Supergraphic Signs: Are They Fire Safety Hazards? Councilman Says “Yes”

Almost a year ago, city building inspectors raised this issue at a meeting of the Board of Building and Safety Commissioners. These huge signs wrapped over the entire sides of buildings and covering windows could impede firefighters in an emergency, they said. And because almost all the signs have been put up without permits or inspections, they added, there isn’t any way to know if the material or manner of installation meets fire safety standards.

Now, City Councilman Jack Weiss wants the fire department to conduct sweeps to identify hazardous supergraphic signs, and get them immediately removed. At a press conference yesterday on Wilshire Blvd. with a huge supergraphic as a backdrop, Weiss also said he would introduce an ordinance to ban unsafe materials and installations.

“Supergraphics are going up all around the City and the advertising they carry has blocked views and architecture, but today we know that some of these supergraphics also are blocking escape routes and posing a safety hazard for people inside,” Weiss said.

A Fire Department official estimated that there are 90-100 such signs now installed on buildings throughout the city.  Because these signs fall under the city’s 2002 ban on new off-site advertising signs, a number have been cited by building inspectors, but one sign company, World Wide Rush, sued the city and this past summer obtained a federal court injunction against enforcement of the ban.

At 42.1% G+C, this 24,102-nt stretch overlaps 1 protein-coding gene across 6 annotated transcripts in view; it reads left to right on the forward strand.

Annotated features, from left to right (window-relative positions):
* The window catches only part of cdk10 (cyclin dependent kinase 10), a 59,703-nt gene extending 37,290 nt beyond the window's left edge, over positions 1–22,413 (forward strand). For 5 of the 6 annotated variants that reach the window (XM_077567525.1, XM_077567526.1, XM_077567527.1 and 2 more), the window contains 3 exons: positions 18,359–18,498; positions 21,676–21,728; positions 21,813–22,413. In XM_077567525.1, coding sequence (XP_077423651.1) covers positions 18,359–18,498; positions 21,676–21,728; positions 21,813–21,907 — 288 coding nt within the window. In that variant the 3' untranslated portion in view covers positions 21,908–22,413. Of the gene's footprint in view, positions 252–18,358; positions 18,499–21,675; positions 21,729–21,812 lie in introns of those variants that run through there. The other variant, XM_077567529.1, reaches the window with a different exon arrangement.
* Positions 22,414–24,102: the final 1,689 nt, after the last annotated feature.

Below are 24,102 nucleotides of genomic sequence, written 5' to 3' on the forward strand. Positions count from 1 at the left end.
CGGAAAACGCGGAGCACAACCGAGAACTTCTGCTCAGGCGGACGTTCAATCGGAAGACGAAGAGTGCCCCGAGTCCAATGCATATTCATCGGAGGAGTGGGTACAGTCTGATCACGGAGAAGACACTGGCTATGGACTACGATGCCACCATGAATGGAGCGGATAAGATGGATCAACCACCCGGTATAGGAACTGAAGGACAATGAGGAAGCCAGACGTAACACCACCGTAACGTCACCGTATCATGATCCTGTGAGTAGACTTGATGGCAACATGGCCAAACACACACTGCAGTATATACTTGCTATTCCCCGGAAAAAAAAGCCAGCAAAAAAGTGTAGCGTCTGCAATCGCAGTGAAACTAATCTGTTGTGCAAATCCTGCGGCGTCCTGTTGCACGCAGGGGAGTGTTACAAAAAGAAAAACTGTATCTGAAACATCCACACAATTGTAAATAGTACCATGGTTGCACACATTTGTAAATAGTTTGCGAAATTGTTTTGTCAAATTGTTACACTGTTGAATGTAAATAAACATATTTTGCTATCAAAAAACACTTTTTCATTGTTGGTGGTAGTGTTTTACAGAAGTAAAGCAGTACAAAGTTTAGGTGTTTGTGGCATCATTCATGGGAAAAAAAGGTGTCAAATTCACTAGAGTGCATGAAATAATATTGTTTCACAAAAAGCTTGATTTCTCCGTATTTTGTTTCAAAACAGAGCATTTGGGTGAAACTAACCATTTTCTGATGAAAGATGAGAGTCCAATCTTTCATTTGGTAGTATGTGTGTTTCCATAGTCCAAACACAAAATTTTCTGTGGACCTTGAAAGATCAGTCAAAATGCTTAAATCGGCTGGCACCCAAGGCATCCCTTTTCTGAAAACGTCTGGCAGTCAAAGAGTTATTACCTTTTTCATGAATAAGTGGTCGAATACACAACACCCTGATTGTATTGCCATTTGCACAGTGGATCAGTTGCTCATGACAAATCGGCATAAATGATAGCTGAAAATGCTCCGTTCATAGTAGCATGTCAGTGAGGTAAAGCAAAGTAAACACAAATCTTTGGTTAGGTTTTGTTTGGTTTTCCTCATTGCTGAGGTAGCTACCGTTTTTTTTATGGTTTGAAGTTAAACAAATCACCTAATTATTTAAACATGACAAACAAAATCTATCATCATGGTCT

The city council just this week received a communication from City Attorney Rocky Delgadillo regarding a closed-door meeting for a “settlement discussion” in that case. By now, everyone knows that the settlement Delgadillo negotiated with Clear Channel and other billboard companies in 2006 has turned out to be disastrous for the city, so stay tuned.

Weiss Press Release

KABC-TV video

World Wide Rush v. City of Los Angeles.

Dennis Hathaway

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